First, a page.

In order to prevent any unfair commercial practices, these access controllers must:

  • allow third parties to interact with their own services, smaller platforms will therefore be able to ask larger messaging services to allow their users to exchange messages and send voice messages or files on all messaging applications. Users will benefit from multiple choices and avoid the lock-in effect that forces them to use only one application or platform at a time; and
  • give user companies access to the generated data on the gatekeeper’s platform so that they can distribute their own offers and enter into contracts with consumers outside this platform.

Access controllers will no longer be able to:

  • improve the ranking of their own services or products at the expense of third parties on their platforms (self-favoritism);
  • prevent users from easily uninstalling preinstalled software or application or use third-party apps or app stores; and
  • process users’ personal information for the purpose of targeted advertisingunless they have expressly given their consent.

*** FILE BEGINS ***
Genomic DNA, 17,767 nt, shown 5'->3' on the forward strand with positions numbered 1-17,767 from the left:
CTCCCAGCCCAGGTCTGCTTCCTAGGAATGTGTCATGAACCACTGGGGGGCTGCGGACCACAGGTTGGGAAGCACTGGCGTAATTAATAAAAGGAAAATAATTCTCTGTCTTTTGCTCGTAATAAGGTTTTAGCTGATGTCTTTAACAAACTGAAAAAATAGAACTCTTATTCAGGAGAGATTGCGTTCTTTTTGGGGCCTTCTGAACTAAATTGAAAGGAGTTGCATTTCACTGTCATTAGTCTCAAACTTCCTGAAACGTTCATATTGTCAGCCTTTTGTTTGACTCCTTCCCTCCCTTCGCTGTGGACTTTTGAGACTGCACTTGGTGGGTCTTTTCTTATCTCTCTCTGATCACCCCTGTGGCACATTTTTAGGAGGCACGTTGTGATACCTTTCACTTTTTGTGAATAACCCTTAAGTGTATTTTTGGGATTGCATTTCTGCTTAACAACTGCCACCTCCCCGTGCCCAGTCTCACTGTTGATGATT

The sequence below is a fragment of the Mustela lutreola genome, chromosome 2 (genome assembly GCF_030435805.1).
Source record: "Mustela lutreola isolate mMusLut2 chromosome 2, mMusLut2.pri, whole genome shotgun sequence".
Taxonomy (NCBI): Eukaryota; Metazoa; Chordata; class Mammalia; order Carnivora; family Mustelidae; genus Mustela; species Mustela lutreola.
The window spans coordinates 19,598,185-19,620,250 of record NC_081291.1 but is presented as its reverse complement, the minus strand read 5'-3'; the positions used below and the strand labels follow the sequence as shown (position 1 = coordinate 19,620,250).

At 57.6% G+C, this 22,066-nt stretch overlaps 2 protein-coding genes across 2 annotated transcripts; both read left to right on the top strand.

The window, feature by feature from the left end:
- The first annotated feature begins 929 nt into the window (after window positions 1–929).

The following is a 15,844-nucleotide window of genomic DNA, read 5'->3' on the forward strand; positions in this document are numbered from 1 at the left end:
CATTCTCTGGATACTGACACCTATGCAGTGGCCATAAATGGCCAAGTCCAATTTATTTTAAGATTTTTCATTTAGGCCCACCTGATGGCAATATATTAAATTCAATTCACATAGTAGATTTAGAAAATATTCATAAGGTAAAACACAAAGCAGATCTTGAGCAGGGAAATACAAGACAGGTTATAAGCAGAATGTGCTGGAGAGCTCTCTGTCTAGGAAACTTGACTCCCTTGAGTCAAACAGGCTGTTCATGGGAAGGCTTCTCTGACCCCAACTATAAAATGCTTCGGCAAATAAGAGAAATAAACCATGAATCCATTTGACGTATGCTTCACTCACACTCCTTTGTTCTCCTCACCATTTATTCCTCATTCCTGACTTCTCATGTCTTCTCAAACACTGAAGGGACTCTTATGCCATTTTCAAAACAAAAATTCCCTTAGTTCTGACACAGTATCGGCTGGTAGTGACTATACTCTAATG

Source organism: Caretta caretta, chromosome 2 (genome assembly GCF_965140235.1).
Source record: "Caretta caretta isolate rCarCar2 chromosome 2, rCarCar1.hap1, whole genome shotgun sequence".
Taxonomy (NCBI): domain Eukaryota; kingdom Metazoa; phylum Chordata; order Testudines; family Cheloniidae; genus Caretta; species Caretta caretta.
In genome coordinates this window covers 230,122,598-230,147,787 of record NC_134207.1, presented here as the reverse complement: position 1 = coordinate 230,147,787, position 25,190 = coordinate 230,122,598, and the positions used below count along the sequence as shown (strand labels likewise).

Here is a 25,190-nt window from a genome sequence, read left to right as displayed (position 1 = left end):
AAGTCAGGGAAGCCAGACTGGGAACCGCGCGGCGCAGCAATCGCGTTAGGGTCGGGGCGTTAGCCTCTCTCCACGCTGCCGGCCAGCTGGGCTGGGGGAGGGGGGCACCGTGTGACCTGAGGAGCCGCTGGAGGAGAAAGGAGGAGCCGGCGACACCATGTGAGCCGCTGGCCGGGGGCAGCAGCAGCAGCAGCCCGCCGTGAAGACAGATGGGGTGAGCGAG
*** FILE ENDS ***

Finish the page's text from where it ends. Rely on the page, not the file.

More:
To ensure that the new DMA rules are properly implemented and adapted to the dynamic digital sector, the Commission may conduct market research. If an access controller does not comply with these rules, the Commission may impose fines of up to 10% of its total global turnover for the previous financial year or even 20% in the event of repeated infringements.


Christel Schaldemose (S&D, DK), rapporteur for the DSA, said: “For too long, tech giants have profited from the absence of rules. The digital world has become a wild west, with the strongest and biggest setting the rules. Now there is a sheriff in the city: DSA. From now on, the rules and rights will be strengthened. We are opening the black box of algorithms to investigate the slot machines that hide behind social platforms. “

Andreas Schwab (EPP, DE), rapporteur for the DMA, said: “The aim of the digital single market is for Europe to welcome the best companies, not just the biggest ones. That is why we need to focus on the implementation of this legislation. We “Only when we have a dialogue on an equal footing can we have the respect that the European Union deserves, and we owe that to our citizens and our businesses.”

Next step

Once adopted by the Council in July (DMA) and September (DSA), the texts will be published in the Official Journal of the European Union and will enter into force 20 days after their publication.

The DSA will be directly applicable throughout the EU for a period of 15 months from its entry into force or from 1 January 2024 (whichever is later). As regards the obligations laid down in this legislation for very large platforms and search engines, they will apply earlier, ie. four months from the date on which the Commission designates them as such.

The DMA will apply six months after its entry into force. Once categorized, gatekeepers will have a maximum of six months to comply with the new obligations.